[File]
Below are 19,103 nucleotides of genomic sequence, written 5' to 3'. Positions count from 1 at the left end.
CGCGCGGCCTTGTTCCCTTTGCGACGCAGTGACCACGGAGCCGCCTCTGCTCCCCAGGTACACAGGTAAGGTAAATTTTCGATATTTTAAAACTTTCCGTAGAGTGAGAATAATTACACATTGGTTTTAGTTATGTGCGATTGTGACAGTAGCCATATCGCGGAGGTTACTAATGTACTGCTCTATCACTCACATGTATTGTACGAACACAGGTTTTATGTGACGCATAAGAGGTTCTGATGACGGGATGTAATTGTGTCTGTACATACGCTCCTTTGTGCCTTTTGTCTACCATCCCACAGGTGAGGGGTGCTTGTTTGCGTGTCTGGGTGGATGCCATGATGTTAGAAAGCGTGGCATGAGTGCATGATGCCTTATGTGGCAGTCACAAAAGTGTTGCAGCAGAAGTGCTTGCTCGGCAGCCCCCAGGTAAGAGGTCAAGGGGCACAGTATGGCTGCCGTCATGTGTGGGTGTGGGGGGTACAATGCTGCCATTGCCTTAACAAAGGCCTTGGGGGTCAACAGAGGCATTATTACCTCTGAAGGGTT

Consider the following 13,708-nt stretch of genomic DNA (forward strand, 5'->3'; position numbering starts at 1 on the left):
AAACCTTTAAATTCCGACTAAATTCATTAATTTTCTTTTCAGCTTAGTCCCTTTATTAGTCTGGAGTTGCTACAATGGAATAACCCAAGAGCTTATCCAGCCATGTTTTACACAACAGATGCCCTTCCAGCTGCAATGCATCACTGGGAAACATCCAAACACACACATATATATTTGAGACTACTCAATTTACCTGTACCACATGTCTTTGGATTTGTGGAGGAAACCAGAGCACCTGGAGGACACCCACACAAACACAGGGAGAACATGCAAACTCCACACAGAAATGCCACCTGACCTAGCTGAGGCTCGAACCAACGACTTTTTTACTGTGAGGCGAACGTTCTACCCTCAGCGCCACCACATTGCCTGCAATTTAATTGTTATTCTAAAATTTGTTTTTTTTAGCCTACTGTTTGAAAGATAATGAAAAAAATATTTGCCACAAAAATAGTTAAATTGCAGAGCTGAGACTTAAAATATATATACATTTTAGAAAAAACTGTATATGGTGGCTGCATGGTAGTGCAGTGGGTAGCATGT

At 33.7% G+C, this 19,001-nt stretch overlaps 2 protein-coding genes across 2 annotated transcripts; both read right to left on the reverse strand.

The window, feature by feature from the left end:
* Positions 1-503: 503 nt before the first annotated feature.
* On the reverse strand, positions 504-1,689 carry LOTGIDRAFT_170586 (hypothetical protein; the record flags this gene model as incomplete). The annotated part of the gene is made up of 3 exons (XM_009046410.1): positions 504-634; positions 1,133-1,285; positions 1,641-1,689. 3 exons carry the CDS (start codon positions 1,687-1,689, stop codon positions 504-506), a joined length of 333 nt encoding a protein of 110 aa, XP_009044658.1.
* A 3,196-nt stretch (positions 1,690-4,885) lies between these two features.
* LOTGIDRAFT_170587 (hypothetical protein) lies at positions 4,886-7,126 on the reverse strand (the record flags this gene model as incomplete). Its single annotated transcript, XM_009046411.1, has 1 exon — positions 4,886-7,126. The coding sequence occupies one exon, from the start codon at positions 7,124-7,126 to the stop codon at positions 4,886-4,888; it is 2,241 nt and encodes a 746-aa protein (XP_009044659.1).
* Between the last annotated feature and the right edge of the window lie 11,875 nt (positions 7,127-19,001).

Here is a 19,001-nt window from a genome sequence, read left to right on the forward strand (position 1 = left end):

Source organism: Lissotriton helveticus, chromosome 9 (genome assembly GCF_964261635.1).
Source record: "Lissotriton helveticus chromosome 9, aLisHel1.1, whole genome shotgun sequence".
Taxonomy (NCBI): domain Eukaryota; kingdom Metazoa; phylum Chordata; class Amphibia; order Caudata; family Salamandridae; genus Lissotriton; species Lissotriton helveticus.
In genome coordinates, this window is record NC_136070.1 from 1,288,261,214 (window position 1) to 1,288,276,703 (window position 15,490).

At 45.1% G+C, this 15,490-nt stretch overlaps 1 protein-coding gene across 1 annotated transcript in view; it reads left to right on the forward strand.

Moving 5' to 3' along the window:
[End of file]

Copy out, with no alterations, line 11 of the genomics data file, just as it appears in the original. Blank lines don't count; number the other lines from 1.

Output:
* Between the last annotated feature and the right edge of the window lie 11,875 nt (positions 7,127-19,001).